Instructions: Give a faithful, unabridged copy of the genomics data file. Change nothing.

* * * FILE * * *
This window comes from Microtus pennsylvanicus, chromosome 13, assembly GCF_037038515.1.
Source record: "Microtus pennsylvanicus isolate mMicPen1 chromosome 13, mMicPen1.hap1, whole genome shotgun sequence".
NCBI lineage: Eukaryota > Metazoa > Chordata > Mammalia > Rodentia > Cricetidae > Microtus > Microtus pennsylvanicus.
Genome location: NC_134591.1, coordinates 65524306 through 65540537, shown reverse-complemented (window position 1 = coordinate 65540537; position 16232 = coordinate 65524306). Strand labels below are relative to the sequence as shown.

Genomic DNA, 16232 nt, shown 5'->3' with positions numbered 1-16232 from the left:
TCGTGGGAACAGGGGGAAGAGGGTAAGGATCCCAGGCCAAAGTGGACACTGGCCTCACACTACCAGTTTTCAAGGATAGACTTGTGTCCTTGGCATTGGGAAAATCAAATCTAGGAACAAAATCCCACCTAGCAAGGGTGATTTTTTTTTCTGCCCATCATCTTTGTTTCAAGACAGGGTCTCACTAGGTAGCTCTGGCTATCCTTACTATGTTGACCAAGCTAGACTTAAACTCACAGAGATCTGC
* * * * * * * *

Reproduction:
This window comes from Microtus pennsylvanicus, chromosome 13, assembly GCF_037038515.1.
Source record: "Microtus pennsylvanicus isolate mMicPen1 chromosome 13, mMicPen1.hap1, whole genome shotgun sequence".
NCBI lineage: Eukaryota > Metazoa > Chordata > Mammalia > Rodentia > Cricetidae > Microtus > Microtus pennsylvanicus.
Genome location: NC_134591.1, coordinates 65524306 through 65540537, shown reverse-complemented (window position 1 = coordinate 65540537; position 16232 = coordinate 65524306). Strand labels below are relative to the sequence as shown.

Genomic DNA, 16232 nt, shown 5'->3' with positions numbered 1-16232 from the left:
TCGTGGGAACAGGGGGAAGAGGGTAAGGATCCCAGGCCAAAGTGGACACTGGCCTCACACTACCAGTTTTCAAGGATAGACTTGTGTCCTTGGCATTGGGAAAATCAAATCTAGGAACAAAATCCCACCTAGCAAGGGTGATTTTTTTTTCTGCCCATCATCTTTGTTTCAAGACAGGGTCTCACTAGGTAGCTCTGGCTATCCTTACTATGTTGACCAAGCTAGACTTAAACTCACAGAGATCTGC